Home Is Where The Broadband Is: LRG

Thanks to the growth of LTE and WiFi broadband trends point toward wireless and mobility, but the vast majority of U.S. consumers take a broadband service at home, a new study shows.

Leichtman Research Group said 79% of U.S. homes now get a broadband Internet service that is delivered to the home, up from just 20% in 2004.

Broadband also accounts for 95% of all households with Internet service at home, up from 94% in 2013, 89% in 2009, and 33% in 2004.

The mean reported time spent online at home per day has also risen – to 2.8 hours among all individuals online at home, up from 2.2 hours per day in 2009, LRG found in its 12th study on the topic.

And usage skews younger – those ages 18-34 spend, on average, 3.3 hours per day online at home, versus 2.8 hours per day among those ages 35-54, and 2.1 hours per day among ages 55 and above.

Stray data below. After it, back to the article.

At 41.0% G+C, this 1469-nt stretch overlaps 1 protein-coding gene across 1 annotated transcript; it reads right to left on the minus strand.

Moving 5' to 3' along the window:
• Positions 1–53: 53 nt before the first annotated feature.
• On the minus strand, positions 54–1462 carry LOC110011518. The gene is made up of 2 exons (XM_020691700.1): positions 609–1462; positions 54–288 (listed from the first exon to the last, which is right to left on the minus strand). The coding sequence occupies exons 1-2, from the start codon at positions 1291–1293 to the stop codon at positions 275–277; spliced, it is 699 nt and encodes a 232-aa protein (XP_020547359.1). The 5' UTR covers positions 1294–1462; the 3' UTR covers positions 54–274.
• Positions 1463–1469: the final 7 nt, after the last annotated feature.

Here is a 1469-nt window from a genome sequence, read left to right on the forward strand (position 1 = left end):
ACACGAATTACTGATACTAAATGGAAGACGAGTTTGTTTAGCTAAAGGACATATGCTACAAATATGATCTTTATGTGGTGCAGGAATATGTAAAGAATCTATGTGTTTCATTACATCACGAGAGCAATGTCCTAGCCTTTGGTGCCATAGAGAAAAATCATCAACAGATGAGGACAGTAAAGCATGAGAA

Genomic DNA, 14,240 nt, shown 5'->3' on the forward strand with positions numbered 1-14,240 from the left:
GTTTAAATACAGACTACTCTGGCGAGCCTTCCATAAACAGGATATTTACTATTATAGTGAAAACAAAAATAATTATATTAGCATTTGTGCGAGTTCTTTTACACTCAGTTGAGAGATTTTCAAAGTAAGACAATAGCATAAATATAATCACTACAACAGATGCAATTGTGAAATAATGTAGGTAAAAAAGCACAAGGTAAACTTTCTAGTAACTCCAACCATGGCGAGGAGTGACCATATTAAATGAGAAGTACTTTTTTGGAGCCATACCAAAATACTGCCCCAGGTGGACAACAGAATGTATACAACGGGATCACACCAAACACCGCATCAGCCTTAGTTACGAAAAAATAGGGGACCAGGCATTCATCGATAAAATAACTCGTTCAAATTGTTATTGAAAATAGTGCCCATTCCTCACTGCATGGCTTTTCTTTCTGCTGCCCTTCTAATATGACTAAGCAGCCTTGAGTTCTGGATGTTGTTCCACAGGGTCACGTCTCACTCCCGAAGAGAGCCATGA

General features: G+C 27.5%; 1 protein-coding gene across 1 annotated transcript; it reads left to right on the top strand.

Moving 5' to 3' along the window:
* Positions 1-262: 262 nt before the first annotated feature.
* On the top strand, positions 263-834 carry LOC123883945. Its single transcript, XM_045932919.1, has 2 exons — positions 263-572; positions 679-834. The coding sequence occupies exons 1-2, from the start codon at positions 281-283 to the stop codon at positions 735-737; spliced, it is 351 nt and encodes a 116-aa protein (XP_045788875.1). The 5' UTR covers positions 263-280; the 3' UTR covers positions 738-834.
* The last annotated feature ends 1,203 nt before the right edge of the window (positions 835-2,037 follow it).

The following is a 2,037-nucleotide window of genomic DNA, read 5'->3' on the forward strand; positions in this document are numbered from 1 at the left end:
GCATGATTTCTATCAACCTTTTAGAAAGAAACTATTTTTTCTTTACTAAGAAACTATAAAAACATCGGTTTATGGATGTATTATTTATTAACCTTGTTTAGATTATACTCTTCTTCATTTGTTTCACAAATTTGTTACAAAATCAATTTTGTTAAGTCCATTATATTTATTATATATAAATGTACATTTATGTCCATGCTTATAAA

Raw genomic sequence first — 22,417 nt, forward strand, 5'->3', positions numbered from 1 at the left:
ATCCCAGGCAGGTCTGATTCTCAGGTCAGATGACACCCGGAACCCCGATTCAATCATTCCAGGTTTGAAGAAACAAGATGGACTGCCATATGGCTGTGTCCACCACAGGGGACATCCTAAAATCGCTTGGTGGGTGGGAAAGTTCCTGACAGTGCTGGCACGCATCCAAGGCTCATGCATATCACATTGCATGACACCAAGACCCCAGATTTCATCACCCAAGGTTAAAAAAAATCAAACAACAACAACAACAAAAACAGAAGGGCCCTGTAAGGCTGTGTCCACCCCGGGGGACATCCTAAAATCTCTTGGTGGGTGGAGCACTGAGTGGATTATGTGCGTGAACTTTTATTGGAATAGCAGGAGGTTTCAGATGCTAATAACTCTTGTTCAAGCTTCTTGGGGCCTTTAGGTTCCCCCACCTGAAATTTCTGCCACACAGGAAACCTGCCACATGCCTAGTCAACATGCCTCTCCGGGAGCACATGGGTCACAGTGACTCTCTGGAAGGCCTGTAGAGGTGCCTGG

LRG found that for the first time ever in this study, the 18-34 age group overall reports spending more time per day online at home than time spent watching TV.

“The percentage of US households with a computer, and the percentage of households that get an online service at home, have leveled off over the past few years, while broadband continues to grow at a modest pace,” said Bruce Leichtman, LRG’s president and principal analyst, in a statement. “Along with more people accessing a broadband Internet service at home than ever before, more time is also being spent online at home.”

LRG’s study also discovered that 63% of U.S. adults access the Internet on a smartphone, up from 44% in 2012, and 59% get Internet service at home and on a smartphone, up from 42% in 2012.

Among other findings:

-2% of households paid to subscribe to Internet service at home in the past year, do not currently subscribe, and do not plan to subscribe again in the next six months

-41% of households with annual incomes <$30,000 do not use a laptop or desktop computer at home – compared to 9% with incomes >$30,000.

-2% of all households have an iPad or tablet, but do not use a desktop or laptop computer.

LRG’s latest study – part of the firm’s Broadband Internet Access & Services in the Home 2014 report -- was based on a telephone survey of 1,261 households.